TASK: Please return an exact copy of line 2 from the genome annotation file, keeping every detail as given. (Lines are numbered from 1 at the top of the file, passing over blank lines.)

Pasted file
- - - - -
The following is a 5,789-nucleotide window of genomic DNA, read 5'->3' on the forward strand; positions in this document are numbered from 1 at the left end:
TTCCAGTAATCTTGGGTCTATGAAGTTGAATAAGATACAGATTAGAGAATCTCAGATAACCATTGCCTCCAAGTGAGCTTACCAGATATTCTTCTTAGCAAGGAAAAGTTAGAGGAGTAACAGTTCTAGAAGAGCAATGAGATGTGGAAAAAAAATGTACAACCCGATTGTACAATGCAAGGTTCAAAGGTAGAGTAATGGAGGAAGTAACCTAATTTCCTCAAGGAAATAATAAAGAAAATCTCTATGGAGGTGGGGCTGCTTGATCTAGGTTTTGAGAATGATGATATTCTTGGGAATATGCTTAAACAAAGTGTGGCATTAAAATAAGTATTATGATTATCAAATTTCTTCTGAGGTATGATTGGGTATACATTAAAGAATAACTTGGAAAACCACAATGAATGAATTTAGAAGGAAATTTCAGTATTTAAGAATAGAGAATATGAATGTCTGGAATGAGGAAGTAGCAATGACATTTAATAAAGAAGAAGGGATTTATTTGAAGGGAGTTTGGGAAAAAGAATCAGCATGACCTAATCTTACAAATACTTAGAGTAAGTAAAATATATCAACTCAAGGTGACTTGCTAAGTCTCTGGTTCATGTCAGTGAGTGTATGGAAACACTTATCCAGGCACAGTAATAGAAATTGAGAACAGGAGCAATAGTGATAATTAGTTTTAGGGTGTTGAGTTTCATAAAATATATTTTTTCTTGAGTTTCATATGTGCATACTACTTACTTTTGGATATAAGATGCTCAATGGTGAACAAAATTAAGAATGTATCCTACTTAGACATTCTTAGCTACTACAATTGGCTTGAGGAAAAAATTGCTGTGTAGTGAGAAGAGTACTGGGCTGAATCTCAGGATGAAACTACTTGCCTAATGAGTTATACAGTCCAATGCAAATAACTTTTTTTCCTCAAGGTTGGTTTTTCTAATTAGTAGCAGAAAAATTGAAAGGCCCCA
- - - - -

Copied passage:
TTCCAGTAATCTTGGGTCTATGAAGTTGAATAAGATACAGATTAGAGAATCTCAGATAACCATTGCCTCCAAGTGAGCTTACCAGATATTCTTCTTAGCAAGGAAAAGTTAGAGGAGTAACAGTTCTAGAAGAGCAATGAGATGTGGAAAAAAAATGTACAACCCGATTGTACAATGCAAGGTTCAAAGGTAGAGTAATGGAGGAAGTAACCTAATTTCCTCAAGGAAATAATAAAGAAAATCTCTATGGAGGTGGGGCTGCTTGATCTAGGTTTTGAGAATGATGATATTCTTGGGAATATGCTTAAACAAAGTGTGGCATTAAAATAAGTATTATGATTATCAAATTTCTTCTGAGGTATGATTGGGTATACATTAAAGAATAACTTGGAAAACCACAATGAATGAATTTAGAAGGAAATTTCAGTATTTAAGAATAGAGAATATGAATGTCTGGAATGAGGAAGTAGCAATGACATTTAATAAAGAAGAAGGGATTTATTTGAAGGGAGTTTGGGAAAAAGAATCAGCATGACCTAATCTTACAAATACTTAGAGTAAGTAAAATATATCAACTCAAGGTGACTTGCTAAGTCTCTGGTTCATGTCAGTGAGTGTATGGAAACACTTATCCAGGCACAGTAATAGAAATTGAGAACAGGAGCAATAGTGATAATTAGTTTTAGGGTGTTGAGTTTCATAAAATATATTTTTTCTTGAGTTTCATATGTGCATACTACTTACTTTTGGATATAAGATGCTCAATGGTGAACAAAATTAAGAATGTATCCTACTTAGACATTCTTAGCTACTACAATTGGCTTGAGGAAAAAATTGCTGTGTAGTGAGAAGAGTACTGGGCTGAATCTCAGGATGAAACTACTTGCCTAATGAGTTATACAGTCCAATGCAAATAACTTTTTTTCCTCAAGGTTGGTTTTTCTAATTAGTAGCAGAAAAATTGAAAGGCCCCA